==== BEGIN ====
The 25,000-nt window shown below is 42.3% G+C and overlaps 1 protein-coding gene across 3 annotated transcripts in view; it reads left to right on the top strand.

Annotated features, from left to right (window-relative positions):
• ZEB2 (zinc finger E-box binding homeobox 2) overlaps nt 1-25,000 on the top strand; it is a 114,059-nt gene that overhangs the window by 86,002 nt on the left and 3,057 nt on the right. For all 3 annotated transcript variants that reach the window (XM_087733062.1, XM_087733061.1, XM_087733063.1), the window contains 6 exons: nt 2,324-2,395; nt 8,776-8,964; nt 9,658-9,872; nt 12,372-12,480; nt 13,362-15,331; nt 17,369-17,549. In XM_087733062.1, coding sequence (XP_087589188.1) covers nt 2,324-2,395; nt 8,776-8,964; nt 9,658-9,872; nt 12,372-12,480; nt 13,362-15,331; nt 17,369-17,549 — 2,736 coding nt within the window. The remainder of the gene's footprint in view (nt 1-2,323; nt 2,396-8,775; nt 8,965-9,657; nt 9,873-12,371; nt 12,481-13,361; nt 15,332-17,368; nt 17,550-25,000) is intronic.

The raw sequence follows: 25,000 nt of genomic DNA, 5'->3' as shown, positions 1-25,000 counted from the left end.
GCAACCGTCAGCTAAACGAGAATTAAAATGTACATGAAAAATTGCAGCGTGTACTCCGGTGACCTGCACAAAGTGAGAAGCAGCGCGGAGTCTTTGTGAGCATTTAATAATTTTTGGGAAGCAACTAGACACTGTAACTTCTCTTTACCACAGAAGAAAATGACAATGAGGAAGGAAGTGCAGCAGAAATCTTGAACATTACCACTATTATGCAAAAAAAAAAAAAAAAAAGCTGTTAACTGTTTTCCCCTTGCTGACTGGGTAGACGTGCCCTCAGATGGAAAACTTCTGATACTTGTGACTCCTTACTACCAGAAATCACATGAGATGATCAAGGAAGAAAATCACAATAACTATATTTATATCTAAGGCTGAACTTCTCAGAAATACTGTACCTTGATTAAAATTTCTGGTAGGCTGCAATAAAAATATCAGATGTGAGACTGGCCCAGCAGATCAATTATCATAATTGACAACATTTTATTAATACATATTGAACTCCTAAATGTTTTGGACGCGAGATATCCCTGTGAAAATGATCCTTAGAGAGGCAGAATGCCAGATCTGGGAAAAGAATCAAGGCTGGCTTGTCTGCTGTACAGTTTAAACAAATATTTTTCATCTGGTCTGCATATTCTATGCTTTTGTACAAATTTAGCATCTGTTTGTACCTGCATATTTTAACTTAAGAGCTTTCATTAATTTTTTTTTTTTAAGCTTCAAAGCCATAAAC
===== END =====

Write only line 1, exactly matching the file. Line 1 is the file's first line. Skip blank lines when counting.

The 25,000-nt window shown below is 42.3% G+C and overlaps 1 protein-coding gene across 3 annotated transcripts in view; it reads left to right on the top strand.